The stage is empty. Only the ghost light glows from center stage, throwing light out in a circle on the black floor. Even though I cannot see in the pitch dark beyond, I feel the vastness of the empty auditorium as I step toward the light. I feel the moment when the light finds my face. It is utterly still and silent. I sing a ballad, of course, because every musical and every Disney movie has that song. The song where the main character tells everyone what they want the most. Ariel wanted legs, Simba wanted to be king, Evan Hansen wanted to belong.
My ballad is simple. I want THIS. The stage. The spotlight. An audience that leans forward to listen and hear every story my character wants to tell.
I wish I hadn't argued with my mom about piano lessons when I was younger because if I had taken them when she wanted me to, I'd probably be able to write my own ballad by now. Write a musical starring me and telling my story. Some girls see their life as a movie: long, lingering shots of their mundane and magical moments, their moody feelings. Not me. Hands down, my story is a musical. Sometimes funny, sometimes sad, and plenty of random dancing and bursting into song. If I lived in New York City, I'd see a Broadway show every day. But I don't live in the greatest city in the world. I live in Riverbend, Indiana. Seven hundred and fifty-nine miles away from any Broadway show. I mean, yeah, University of Indiana has hosted many touring companies. But it wasn't the same. Anyone who loves musical theater understands that.
I told my parents repeatedly that the only thing I want—birthday, Christmas, both, whatever—was to go see a real Broadway show. In New York. I even found the cheapest flights, where we could stay and everything. They were sympathetic to my plight and offered morsels of hope that "one day" we will get there. It was too expensive right now.
I knew my wish was akin to asking for a pony to put in our backyard. But at least you don't have to keep feeding a trip. It was a one-time thing.
Who was I kidding? If I got to go to a real show, I'd instantly be begging to go to the next one.
During our conversations, I knew money was only part of their concern. My parents didn't travel often and never very far. They visited family or stayed close to home. Adventurous trips were not in their repertoire. I was the adventurous kid of our family, always pushing to explore and experience. I could imagine that traipsing off to New York City sounded scary instead of exciting to them. They were satisfied with their everyday normal while I was itching to explode out of it. I loved my utterly normal family. But I wanted more.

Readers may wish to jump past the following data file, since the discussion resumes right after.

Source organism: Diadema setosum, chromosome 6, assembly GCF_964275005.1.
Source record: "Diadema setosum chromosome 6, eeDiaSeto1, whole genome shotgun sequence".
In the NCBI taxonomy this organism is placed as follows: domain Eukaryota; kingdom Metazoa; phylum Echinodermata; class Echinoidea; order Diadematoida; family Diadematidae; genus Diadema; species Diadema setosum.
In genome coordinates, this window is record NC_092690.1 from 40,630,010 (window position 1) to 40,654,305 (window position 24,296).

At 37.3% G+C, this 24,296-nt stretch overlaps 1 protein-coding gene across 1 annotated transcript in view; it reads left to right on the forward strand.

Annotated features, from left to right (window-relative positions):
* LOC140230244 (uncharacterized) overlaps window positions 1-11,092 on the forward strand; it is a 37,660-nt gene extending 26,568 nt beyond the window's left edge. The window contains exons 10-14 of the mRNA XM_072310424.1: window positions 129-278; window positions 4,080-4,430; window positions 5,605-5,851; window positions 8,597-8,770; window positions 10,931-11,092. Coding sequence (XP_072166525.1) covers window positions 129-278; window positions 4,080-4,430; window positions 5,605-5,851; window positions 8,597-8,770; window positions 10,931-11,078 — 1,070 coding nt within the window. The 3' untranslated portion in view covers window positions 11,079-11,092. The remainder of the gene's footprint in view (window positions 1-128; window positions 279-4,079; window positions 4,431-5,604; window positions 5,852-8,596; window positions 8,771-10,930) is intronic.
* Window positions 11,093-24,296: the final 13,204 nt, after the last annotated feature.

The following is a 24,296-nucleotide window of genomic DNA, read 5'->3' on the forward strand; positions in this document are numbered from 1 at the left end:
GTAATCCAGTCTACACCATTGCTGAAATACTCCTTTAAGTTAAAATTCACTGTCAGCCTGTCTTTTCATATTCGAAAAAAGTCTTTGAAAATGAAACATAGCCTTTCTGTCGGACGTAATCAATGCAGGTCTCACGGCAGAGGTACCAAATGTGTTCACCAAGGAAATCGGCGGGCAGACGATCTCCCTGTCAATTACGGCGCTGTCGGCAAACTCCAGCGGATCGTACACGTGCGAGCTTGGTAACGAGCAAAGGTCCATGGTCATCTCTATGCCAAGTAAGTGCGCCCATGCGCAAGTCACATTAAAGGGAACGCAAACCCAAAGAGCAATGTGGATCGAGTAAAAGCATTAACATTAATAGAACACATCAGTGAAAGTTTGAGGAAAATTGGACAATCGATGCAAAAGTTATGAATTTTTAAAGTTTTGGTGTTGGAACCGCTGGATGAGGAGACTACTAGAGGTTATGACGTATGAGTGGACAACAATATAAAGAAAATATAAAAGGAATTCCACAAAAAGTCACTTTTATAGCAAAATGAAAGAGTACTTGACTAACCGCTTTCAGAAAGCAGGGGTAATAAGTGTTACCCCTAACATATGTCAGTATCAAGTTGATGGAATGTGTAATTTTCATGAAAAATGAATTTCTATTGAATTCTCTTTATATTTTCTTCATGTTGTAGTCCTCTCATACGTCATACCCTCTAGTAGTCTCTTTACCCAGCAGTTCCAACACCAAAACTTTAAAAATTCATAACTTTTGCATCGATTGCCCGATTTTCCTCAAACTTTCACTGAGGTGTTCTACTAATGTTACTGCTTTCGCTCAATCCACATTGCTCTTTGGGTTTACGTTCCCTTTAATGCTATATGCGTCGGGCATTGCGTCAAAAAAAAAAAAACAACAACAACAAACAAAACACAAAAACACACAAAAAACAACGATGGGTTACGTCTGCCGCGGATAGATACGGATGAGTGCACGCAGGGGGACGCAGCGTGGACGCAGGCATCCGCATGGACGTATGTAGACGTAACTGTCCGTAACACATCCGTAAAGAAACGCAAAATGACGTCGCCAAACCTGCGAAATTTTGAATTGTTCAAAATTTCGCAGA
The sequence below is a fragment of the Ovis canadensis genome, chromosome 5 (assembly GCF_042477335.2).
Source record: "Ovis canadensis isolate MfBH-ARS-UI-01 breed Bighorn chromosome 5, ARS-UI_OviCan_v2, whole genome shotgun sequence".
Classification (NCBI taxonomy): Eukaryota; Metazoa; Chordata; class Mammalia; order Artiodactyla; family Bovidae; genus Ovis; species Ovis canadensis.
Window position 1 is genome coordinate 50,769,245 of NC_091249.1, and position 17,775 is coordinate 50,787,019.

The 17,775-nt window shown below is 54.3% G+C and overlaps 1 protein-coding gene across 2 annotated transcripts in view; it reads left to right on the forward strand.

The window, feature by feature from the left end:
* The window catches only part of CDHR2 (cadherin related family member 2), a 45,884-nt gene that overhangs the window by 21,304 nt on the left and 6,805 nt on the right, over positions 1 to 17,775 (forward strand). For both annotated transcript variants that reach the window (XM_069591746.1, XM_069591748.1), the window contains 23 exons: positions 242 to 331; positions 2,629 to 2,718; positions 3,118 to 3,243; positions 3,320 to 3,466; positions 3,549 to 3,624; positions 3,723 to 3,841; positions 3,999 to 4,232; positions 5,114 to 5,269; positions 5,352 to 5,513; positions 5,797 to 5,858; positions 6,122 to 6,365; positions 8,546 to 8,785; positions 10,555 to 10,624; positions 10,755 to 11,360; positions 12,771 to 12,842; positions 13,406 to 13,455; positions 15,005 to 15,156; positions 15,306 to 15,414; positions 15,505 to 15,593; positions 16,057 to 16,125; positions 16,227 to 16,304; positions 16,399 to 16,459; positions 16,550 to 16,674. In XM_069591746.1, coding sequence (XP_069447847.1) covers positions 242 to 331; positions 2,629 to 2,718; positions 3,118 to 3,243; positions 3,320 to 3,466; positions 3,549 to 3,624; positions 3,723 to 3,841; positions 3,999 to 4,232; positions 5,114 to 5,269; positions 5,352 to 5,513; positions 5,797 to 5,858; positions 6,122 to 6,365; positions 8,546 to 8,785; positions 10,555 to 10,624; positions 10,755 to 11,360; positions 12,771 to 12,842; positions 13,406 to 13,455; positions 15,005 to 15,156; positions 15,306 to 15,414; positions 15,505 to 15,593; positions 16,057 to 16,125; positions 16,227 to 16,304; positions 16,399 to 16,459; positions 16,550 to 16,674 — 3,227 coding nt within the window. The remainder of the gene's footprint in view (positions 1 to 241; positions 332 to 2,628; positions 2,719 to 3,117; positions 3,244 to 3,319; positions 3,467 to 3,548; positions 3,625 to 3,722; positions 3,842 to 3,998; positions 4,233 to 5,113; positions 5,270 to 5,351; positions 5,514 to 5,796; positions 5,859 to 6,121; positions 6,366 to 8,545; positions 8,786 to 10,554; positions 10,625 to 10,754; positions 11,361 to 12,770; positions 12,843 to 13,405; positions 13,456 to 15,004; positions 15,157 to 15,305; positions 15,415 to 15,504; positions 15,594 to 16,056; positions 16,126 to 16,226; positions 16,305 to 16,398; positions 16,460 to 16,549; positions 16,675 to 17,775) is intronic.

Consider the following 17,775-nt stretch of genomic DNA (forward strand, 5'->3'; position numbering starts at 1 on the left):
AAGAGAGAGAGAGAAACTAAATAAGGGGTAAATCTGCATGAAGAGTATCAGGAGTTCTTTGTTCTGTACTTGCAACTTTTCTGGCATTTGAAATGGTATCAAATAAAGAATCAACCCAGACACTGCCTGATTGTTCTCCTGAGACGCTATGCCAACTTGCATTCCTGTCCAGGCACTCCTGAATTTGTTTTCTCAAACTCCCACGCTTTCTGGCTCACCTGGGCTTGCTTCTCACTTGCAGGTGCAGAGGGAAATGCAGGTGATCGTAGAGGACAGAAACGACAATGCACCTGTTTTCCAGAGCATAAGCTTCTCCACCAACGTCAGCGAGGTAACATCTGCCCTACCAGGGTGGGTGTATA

I brought my arms up and out in a dramatic gesture seen at least once in every Broadway show. Dropping my head back, my heart silently belted out the ballad stanza about how people here don't understand me.
Except for one. My brother, Josh.
A pang squeezed in my chest and my head fell forward as images flipped through my mind. Images of his engagement to Jessica, their wedding, and him moving the last of his boxes out of our house into his own grown-up home. Mom said I needed to give him space now, but I didn't understand why. Just because he got married didn't mean he stopped being my brother.
To banish Josh and my urge to text him, I looked up tickets on broadway.com to see how much it would cost to see Dear Evan Hansen for tonight's 8:00 p.m. show. A mere $259. Sigh. Why did Broadway have to be so expensive? And so far away
"Whatcha lookin' at, Amelia?" Six-year-old Emma jumped in between me and my phone, yanking me from the stage back to my basement and knocking the phone from my hand and into the pile of cushions and blankets strewn over the floor. Although we weren't related, Emma looked a bit like me. Her hair was redder than my own, but I had way more freckles than she did.
"Nothing," I told her, letting her little sister Ainsley paw through the blankets for the phone. When she dug it out, instead of handing it to me, she tried to unlock it.